Previously, the consequence for failing to put retainage funds into escrow was called a “penalty.” Now, the legislature has made clear that this shouldn’t be construed as a penalty, but rather, as “damages.” The new statute also clarifies that the damages accrue from the first date when funds were withheld up to the date when they’re put into an interest-bearing escrow account.
Tennessee Prompt Pay Act and Trust Fund Statutes
There were also several changes under the Tennessee prompt pay act, which sets rules for the timing of construction payments. Let’s look at these changes separately.
Bankruptcy or insolvency is no excuse
Under SB 2681, a party going bankrupt or becoming insolvent isn’t a defense for an owner’s or other third party’s failure to release trust fund payments that are otherwise due. That’s good news – it means that someone saying they can’t afford to pay you on time isn’t a valid defense. Plus, even if they end up filing bankruptcy, your interests are protected.
Higher interest penalties
Interest penalties for late construction payments has increased under Tennessee’s prompt pay rules. They have also become much more clear.
First, the construction contract will set the interest rate, so it’s important to take care when drafting and negotiating your agreement.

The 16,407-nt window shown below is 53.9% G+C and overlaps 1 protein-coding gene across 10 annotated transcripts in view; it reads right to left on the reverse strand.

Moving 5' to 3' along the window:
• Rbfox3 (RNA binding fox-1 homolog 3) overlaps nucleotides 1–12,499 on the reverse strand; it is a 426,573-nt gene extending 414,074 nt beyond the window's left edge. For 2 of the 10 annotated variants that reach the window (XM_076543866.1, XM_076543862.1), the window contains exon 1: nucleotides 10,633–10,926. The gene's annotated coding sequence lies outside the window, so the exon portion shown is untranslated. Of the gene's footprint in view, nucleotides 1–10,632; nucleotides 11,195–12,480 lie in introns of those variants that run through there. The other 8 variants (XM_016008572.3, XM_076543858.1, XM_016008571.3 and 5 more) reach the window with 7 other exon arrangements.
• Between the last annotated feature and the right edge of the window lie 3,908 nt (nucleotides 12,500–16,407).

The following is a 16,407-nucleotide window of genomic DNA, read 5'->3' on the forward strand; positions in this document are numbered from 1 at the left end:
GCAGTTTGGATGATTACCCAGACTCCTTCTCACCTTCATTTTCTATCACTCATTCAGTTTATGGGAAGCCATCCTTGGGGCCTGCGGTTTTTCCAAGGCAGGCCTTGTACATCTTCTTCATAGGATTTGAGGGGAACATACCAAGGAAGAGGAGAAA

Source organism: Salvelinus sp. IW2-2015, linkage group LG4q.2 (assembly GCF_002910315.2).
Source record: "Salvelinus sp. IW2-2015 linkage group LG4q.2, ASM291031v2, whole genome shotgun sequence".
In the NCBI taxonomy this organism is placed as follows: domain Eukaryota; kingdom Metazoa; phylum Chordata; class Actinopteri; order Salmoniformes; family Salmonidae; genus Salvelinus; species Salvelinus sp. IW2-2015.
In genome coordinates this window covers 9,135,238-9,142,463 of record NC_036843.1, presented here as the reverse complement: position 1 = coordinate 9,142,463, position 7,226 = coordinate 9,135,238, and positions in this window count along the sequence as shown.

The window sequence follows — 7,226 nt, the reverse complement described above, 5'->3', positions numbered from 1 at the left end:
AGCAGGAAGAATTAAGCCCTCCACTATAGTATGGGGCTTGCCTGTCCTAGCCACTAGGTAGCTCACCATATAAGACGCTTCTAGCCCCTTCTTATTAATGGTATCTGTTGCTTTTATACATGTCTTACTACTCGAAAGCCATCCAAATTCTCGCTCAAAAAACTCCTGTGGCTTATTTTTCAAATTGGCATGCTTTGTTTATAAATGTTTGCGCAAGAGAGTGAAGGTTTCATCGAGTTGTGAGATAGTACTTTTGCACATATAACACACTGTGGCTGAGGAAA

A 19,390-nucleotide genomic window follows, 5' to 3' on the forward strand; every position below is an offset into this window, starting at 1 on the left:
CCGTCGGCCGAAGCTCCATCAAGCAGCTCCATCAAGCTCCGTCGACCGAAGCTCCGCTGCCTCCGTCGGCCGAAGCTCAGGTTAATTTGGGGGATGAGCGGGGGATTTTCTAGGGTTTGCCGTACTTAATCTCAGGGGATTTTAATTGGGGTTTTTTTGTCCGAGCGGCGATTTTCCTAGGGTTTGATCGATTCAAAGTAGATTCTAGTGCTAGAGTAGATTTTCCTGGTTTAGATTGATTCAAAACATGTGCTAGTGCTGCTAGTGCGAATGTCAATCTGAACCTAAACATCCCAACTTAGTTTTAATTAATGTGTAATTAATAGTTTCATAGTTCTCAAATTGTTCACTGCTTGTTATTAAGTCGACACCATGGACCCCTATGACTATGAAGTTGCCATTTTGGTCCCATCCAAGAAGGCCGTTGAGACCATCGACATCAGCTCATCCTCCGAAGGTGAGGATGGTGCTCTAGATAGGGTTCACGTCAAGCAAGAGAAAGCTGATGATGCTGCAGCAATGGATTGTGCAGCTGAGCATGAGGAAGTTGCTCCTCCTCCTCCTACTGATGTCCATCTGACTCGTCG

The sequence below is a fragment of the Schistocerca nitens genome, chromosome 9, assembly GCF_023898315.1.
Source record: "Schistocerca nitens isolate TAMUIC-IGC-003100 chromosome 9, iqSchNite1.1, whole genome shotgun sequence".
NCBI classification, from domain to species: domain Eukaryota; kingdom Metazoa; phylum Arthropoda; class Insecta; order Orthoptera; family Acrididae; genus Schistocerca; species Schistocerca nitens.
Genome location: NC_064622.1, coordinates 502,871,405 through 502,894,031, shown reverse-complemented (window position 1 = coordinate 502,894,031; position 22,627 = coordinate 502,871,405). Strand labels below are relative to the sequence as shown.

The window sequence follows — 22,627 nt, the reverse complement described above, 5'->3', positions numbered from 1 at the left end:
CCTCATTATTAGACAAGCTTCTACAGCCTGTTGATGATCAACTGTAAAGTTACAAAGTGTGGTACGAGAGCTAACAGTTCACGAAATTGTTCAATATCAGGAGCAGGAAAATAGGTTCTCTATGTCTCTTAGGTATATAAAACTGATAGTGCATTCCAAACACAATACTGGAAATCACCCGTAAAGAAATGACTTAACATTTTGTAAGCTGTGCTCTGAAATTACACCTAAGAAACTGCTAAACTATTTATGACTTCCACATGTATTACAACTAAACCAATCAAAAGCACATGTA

For situations where the contract doesn’t specify an interest rate, Tennessee’s interest rate penalty will be a simple 1.5% per month.
That’s quite a dramatic increase in the penalty for late construction payments in Tennessee. Previously, interest was calculated at 2% less than the “formula rate per annum.” The previous rate would have worked out to just .44% on a per-month basis.
Prompt Pay Act Notice of Intent
If a contractor, sub, supplier, etc. is going to look for relief under the Tennessee prompt payment laws, they must first give a notice of intent. It’s a lot like a Notice of Intent to Lien, but instead of notifying about the potential for a lien claim, it’s a notice that the prompt payment laws may soon be invoked.
That isn’t a new provision. However, under these new amendments, there’s a statutory form for the notice. Plus, an unpaid contractor can include it directly with a Notice of Nonpayment (monthly notice). The required text is below.
This letter shall serve as notice pursuant to the Tennessee Prompt Pay Act, Tenn. Code Ann. §§ 66-34-101, et seq., of [prime contractor or remote contractor]’s intent to seek relief under the Prompt Pay Act.
[Prime contractor or remote contractor] furnished [description of labor, materials, or services furnished] in furtherance of improvements to real property located at [property description] pursuant to its written contract with [lender, owner, prime contractor, or remote contractor].
[Prime contractor or remote contractor] first furnished labor, materials, or services on [insert first date] and [“is still continuing to perform” or “last furnished labor, materials, or services on (insert date)”]. If [owner, prime contractor, and/or remote contractor] fail(s) to make payment, arrange for payment, or provide a response setting forth adequate legal reasons for the failure to make payment to [prime contractor or remote contractor] within ten (10) days of your receipt of this letter, then [prime contractor or remote contractor] may, in addition to all other remedies at law or in equity, file a lawsuit for equitable relief, including injunctive relief, for continuing violations of this chapter.